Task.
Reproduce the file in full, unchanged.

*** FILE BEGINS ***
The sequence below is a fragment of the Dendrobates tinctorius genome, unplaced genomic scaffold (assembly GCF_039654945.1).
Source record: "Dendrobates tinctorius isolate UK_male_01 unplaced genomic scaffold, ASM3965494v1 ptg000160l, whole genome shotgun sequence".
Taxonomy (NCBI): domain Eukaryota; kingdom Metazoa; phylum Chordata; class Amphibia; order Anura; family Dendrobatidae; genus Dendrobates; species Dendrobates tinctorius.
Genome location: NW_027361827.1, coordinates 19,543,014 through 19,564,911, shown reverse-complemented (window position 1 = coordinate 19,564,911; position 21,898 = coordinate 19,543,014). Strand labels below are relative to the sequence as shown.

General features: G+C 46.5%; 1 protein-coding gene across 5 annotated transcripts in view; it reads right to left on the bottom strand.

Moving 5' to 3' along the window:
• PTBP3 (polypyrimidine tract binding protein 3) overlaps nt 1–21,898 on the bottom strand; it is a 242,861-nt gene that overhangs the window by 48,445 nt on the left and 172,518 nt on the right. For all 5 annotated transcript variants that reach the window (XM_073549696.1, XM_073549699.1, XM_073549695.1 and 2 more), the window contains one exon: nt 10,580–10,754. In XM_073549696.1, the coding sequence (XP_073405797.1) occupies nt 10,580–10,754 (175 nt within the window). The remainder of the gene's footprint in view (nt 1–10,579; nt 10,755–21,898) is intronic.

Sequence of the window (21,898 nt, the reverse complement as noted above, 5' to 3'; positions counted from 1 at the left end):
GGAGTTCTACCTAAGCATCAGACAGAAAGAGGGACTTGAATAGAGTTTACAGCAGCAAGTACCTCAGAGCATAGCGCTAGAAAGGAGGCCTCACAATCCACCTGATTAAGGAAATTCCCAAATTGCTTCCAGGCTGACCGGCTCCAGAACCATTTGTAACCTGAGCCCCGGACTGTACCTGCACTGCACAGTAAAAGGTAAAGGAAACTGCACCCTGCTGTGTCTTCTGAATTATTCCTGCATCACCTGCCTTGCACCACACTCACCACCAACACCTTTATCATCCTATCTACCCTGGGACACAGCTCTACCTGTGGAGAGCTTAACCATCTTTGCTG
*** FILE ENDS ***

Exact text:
The sequence below is a fragment of the Dendrobates tinctorius genome, unplaced genomic scaffold (assembly GCF_039654945.1).
Source record: "Dendrobates tinctorius isolate UK_male_01 unplaced genomic scaffold, ASM3965494v1 ptg000160l, whole genome shotgun sequence".
Taxonomy (NCBI): domain Eukaryota; kingdom Metazoa; phylum Chordata; class Amphibia; order Anura; family Dendrobatidae; genus Dendrobates; species Dendrobates tinctorius.
Genome location: NW_027361827.1, coordinates 19,543,014 through 19,564,911, shown reverse-complemented (window position 1 = coordinate 19,564,911; position 21,898 = coordinate 19,543,014). Strand labels below are relative to the sequence as shown.

General features: G+C 46.5%; 1 protein-coding gene across 5 annotated transcripts in view; it reads right to left on the bottom strand.

Moving 5' to 3' along the window:
• PTBP3 (polypyrimidine tract binding protein 3) overlaps nt 1–21,898 on the bottom strand; it is a 242,861-nt gene that overhangs the window by 48,445 nt on the left and 172,518 nt on the right. For all 5 annotated transcript variants that reach the window (XM_073549696.1, XM_073549699.1, XM_073549695.1 and 2 more), the window contains one exon: nt 10,580–10,754. In XM_073549696.1, the coding sequence (XP_073405797.1) occupies nt 10,580–10,754 (175 nt within the window). The remainder of the gene's footprint in view (nt 1–10,579; nt 10,755–21,898) is intronic.

Sequence of the window (21,898 nt, the reverse complement as noted above, 5' to 3'; positions counted from 1 at the left end):
GGAGTTCTACCTAAGCATCAGACAGAAAGAGGGACTTGAATAGAGTTTACAGCAGCAAGTACCTCAGAGCATAGCGCTAGAAAGGAGGCCTCACAATCCACCTGATTAAGGAAATTCCCAAATTGCTTCCAGGCTGACCGGCTCCAGAACCATTTGTAACCTGAGCCCCGGACTGTACCTGCACTGCACAGTAAAAGGTAAAGGAAACTGCACCCTGCTGTGTCTTCTGAATTATTCCTGCATCACCTGCCTTGCACCACACTCACCACCAACACCTTTATCATCCTATCTACCCTGGGACACAGCTCTACCTGTGGAGAGCTTAACCATCTTTGCTG